In this week’s Market Insights, we cover second-quarter gross domestic product and consumer spending, the expiration of the debt limit suspension, and new home sales activity. In our Chart of the Week, we discuss the Federal Reserve’s monthly bond purchases and recent FOMC tapering discussions. Finally, we highlight the recent increase in credit spreads.
Top Weekly Themes
- Consumer spending drives U.S. economic growth – The U.S. economy expanded at a 6.5% annual rate in the second quarter, slightly better than the 6.3% growth rate in the prior period. When stripping out inventories, a more volatile component of GDP, the annual growth rate was about 7.6%. Personal consumption was the primary driver, as consumers dipped into savings to increase spending at an annualized rate of 11.8% during the second quarter. Healthy consumer spending has coincided with rising consumer confidence levels and an improving labor market. The Conference Board Consumer Confidence Index increased to 129.1 in July, its highest reading since February 2020. We continue to believe the U.S. economy will experience above-trend growth for the remainder of this year and into 2022. We believe healthy consumer balance sheets and further improvements in the labor market will support consumer spending, the primary driver of U.S. economic activity. We are sensitive to current risks including the delta variant, high inflation, and potential changes to tax policy but believe the underlying fundamentals of the U.S. economy are well-positioned to withstand some degree of economic volatility.
- Time’s up! The suspension of the U.S. debt limit officially expired on July 31st. Until Congress either raises or suspends the U.S. debt ceiling again, the U.S. Treasury will not be able to borrow any additional funds other than to roll over existing maturities. Essentially, the U.S. government has maxed its credit card. For a government that’s been running trillion-dollar deficits, it does present an interesting situation. The U.S. Treasury can and will resort to “extraordinary measures” which basically refers to alternative methods to free up cash without having to turn to the capital markets for new borrowings. For this reason, that the financial markets were able to remain calm and look beyond the July 31st deadline knowing that the government still has access to internal funding. However, according to the Congressional Budget Office, these measures may be exhausted in the final quarter of this year. Needless to say, the clock is ticking. As time passes, and if no action by Congress is taken, we look for the markets to get a little more jittery. Although we fully expect action will be taken before any missed payments occur, based on prior episodes, investors may become impatient as “extraordinary measures” come close to running out.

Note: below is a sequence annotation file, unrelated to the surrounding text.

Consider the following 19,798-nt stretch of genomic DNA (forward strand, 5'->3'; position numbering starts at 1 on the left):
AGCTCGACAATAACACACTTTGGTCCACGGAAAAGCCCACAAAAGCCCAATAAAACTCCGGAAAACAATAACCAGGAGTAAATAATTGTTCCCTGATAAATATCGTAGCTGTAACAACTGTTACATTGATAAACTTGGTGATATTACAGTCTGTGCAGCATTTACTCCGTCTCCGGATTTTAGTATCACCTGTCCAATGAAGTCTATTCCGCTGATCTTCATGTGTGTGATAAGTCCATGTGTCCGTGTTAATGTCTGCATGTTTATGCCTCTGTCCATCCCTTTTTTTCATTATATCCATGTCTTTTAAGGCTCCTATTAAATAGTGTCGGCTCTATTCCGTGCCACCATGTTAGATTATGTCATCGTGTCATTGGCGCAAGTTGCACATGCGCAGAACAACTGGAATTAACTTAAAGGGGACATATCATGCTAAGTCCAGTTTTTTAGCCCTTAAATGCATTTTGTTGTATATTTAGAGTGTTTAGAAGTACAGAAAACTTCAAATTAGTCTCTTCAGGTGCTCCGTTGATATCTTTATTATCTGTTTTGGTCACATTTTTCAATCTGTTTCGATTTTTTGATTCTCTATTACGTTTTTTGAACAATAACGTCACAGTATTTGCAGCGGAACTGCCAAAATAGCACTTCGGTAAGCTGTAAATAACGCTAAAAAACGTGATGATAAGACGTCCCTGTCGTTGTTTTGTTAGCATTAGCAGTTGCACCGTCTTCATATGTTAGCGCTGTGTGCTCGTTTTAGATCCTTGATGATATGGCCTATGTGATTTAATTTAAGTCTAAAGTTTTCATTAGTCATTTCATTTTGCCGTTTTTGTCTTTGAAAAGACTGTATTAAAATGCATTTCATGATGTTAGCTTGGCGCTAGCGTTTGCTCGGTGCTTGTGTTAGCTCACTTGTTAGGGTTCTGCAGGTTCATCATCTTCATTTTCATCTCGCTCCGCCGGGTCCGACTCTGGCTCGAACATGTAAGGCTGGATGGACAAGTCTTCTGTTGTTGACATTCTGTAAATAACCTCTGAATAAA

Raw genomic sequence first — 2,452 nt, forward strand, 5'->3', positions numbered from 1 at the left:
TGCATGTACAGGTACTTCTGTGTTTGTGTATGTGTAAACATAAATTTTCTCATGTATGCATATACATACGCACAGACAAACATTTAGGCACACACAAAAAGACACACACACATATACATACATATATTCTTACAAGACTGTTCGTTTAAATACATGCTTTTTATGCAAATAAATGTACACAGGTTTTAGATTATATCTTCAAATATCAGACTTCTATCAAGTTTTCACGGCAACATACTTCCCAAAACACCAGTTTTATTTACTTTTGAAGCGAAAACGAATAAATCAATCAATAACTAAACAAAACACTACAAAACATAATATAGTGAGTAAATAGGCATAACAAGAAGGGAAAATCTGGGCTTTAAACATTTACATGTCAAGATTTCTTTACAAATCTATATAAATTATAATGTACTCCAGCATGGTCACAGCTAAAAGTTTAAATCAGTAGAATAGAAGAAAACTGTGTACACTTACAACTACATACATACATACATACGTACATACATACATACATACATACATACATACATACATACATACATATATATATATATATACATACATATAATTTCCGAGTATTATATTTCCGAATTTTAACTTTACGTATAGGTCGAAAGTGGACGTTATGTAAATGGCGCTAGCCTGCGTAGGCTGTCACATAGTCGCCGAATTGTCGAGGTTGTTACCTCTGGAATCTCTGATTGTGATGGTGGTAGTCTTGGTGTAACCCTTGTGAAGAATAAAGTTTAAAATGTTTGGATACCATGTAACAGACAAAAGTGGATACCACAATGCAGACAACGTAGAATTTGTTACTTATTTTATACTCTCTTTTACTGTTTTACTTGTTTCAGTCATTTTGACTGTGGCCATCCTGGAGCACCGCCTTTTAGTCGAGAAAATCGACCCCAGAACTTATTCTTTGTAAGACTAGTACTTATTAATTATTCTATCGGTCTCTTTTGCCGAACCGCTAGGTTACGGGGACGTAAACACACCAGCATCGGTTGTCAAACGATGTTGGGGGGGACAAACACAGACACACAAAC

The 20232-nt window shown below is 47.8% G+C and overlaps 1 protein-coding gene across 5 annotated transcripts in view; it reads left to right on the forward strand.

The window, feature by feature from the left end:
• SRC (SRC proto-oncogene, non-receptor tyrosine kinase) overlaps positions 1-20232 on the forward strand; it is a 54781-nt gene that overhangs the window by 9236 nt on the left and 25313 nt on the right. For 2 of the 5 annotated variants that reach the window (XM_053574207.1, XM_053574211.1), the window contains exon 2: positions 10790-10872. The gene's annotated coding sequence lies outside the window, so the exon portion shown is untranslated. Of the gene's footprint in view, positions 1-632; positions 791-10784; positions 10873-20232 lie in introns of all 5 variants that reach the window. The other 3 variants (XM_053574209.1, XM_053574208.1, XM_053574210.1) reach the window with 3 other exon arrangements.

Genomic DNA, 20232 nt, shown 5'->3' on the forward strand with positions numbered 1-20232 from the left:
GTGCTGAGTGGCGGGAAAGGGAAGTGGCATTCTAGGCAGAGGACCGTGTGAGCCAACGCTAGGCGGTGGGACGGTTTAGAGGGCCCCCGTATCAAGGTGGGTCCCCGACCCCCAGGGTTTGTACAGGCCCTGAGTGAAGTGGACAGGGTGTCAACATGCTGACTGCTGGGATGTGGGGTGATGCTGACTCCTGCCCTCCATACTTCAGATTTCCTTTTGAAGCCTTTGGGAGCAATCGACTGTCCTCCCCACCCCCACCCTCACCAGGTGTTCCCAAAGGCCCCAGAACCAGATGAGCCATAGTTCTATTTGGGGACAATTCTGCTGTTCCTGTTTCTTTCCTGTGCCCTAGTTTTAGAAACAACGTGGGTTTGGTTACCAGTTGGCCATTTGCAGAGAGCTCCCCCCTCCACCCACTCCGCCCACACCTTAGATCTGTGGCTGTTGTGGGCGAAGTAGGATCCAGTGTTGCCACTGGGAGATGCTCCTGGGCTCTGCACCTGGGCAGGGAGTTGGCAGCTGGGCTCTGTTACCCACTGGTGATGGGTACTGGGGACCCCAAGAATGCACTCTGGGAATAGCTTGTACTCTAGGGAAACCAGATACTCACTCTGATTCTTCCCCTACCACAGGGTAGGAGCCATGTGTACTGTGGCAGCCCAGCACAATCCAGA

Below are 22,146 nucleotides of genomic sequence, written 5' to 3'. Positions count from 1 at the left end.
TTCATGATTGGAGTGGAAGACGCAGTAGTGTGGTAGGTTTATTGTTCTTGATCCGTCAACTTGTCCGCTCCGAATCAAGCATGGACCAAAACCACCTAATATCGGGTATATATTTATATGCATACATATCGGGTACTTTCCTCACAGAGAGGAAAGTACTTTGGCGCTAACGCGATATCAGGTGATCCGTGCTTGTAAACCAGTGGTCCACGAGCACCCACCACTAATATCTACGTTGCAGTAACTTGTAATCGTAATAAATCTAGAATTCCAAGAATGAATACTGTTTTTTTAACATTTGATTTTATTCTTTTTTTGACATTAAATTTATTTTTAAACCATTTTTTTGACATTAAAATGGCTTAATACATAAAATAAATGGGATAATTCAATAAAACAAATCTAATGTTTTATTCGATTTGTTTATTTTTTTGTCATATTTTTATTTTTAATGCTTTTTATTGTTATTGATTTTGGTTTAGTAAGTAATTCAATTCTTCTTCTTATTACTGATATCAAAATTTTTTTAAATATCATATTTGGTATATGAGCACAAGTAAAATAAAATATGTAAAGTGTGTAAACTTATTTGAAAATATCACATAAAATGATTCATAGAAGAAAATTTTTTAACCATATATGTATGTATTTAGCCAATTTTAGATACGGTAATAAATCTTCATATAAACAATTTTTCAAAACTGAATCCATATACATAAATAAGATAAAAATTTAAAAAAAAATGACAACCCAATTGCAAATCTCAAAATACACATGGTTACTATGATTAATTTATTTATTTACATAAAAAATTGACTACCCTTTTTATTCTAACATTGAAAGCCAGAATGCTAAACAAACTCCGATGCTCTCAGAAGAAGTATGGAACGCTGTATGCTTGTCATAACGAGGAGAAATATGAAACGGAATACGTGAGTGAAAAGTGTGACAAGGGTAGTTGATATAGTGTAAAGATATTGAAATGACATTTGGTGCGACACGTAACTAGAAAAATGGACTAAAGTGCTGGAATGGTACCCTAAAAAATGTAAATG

- New home sales tumble in June – For the third consecutive month, new home sales dropped as homebuyers headed to the sidelines as elevated prices and the current stock of inventory deterred homebuyer’s interest. In June, new home sales increased at a 676,000-annual rate, the lowest since April 2020. Housing activity had been robust in 2020 before tapering off this year. Rising construction costs, including labor and lumber, have been partly to blame for rising home prices. Lumber had nearly doubled in price from $873 per 1,000 board feet on December 31, 2020, to its high of $1,686 per 1,000 board feet on May 7, 2021. Although the commodity’s price has fallen substantially since potential homebuyers have opted to remain patient. In fact, according to the University of Michigan Confidence Survey, 30% of consumers reported that home-buying conditions remain favorable, the lowest level since 1982. We believe that robust demand for housing will continue and that supply bottlenecks and labor shortages should improve as the U.S. economy continues to reopen. The housing sector has been a bright spot for the U.S. economy during the pandemic and is well-positioned to continue contributing to economic growth this year while cost pressures are expected to gradually ease.